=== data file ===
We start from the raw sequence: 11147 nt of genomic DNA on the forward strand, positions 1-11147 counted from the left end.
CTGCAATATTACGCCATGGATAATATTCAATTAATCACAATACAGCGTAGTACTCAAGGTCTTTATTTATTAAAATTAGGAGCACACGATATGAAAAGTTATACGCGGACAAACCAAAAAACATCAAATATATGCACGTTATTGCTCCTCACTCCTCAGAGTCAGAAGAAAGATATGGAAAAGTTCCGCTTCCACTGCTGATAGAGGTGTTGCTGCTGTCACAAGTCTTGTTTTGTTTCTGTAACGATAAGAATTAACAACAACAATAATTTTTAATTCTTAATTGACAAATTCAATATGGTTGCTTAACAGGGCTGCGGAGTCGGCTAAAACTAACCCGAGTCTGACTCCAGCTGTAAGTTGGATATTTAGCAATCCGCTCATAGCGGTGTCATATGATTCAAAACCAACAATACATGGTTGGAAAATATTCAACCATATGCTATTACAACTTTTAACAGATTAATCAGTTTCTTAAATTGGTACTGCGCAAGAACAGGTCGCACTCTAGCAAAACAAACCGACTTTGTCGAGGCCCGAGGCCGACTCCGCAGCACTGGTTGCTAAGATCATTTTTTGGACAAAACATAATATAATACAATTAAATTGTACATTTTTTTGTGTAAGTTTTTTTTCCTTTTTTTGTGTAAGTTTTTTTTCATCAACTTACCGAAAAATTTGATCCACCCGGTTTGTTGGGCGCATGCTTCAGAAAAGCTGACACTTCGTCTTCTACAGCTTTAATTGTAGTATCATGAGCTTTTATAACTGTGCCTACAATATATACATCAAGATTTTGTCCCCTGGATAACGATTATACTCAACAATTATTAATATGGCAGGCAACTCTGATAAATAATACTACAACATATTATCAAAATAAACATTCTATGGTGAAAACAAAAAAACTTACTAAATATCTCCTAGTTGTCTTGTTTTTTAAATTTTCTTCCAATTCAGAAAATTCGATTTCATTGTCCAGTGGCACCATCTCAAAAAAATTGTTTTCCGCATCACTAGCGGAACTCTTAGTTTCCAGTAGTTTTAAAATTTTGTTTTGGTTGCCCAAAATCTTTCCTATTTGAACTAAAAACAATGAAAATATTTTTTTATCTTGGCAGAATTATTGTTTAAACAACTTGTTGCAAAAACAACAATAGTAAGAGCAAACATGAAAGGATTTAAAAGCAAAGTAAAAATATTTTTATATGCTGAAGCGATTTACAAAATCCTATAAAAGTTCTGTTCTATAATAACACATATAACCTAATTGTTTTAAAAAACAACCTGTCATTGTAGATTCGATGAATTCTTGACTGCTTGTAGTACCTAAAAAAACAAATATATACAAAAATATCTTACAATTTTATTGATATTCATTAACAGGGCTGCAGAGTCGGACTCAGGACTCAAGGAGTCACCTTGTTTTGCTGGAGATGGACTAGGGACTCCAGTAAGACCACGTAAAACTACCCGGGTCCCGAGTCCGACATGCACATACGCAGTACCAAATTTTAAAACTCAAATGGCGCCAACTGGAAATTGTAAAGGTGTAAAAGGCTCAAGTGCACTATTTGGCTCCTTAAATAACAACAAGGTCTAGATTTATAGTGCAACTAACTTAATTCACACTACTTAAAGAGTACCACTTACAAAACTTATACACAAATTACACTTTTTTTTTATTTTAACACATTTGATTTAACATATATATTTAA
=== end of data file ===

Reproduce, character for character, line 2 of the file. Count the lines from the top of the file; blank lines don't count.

CTGCAATATTACGCCATGGATAATATTCAATTAATCACAATACAGCGTAGTACTCAAGGTCTTTATTTATTAAAATTAGGAGCACACGATATGAAAAGTTATACGCGGACAAACCAAAAAACATCAAATATATGCACGTTATTGCTCCTCACTCCTCAGAGTCAGAAGAAAGATATGGAAAAGTTCCGCTTCCACTGCTGATAGAGGTGTTGCTGCTGTCACAAGTCTTGTTTTGTTTCTGTAACGATAAGAATTAACAACAACAATAATTTTTAATTCTTAATTGACAAATTCAATATGGTTGCTTAACAGGGCTGCGGAGTCGGCTAAAACTAACCCGAGTCTGACTCCAGCTGTAAGTTGGATATTTAGCAATCCGCTCATAGCGGTGTCATATGATTCAAAACCAACAATACATGGTTGGAAAATATTCAACCATATGCTATTACAACTTTTAACAGATTAATCAGTTTCTTAAATTGGTACTGCGCAAGAACAGGTCGCACTCTAGCAAAACAAACCGACTTTGTCGAGGCCCGAGGCCGACTCCGCAGCACTGGTTGCTAAGATCATTTTTTGGACAAAACATAATATAATACAATTAAATTGTACATTTTTTTGTGTAAGTTTTTTTTCCTTTTTTTGTGTAAGTTTTTTTTCATCAACTTACCGAAAAATTTGATCCACCCGGTTTGTTGGGCGCATGCTTCAGAAAAGCTGACACTTCGTCTTCTACAGCTTTAATTGTAGTATCATGAGCTTTTATAACTGTGCCTACAATATATACATCAAGATTTTGTCCCCTGGATAACGATTATACTCAACAATTATTAATATGGCAGGCAACTCTGATAAATAATACTACAACATATTATCAAAATAAACATTCTATGGTGAAAACAAAAAAACTTACTAAATATCTCCTAGTTGTCTTGTTTTTTAAATTTTCTTCCAATTCAGAAAATTCGATTTCATTGTCCAGTGGCACCATCTCAAAAAAATTGTTTTCCGCATCACTAGCGGAACTCTTAGTTTCCAGTAGTTTTAAAATTTTGTTTTGGTTGCCCAAAATCTTTCCTATTTGAACTAAAAACAATGAAAATATTTTTTTATCTTGGCAGAATTATTGTTTAAACAACTTGTTGCAAAAACAACAATAGTAAGAGCAAACATGAAAGGATTTAAAAGCAAAGTAAAAATATTTTTATATGCTGAAGCGATTTACAAAATCCTATAAAAGTTCTGTTCTATAATAACACATATAACCTAATTGTTTTAAAAAACAACCTGTCATTGTAGATTCGATGAATTCTTGACTGCTTGTAGTACCTAAAAAAACAAATATATACAAAAATATCTTACAATTTTATTGATATTCATTAACAGGGCTGCAGAGTCGGACTCAGGACTCAAGGAGTCACCTTGTTTTGCTGGAGATGGACTAGGGACTCCAGTAAGACCACGTAAAACTACCCGGGTCCCGAGTCCGACATGCACATACGCAGTACCAAATTTTAAAACTCAAATGGCGCCAACTGGAAATTGTAAAGGTGTAAAAGGCTCAAGTGCACTATTTGGCTCCTTAAATAACAACAAGGTCTAGATTTATAGTGCAACTAACTTAATTCACACTACTTAAAGAGTACCACTTACAAAACTTATACACAAATTACACTTTTTTTTTATTTTAACACATTTGATTTAACATATATATTTAA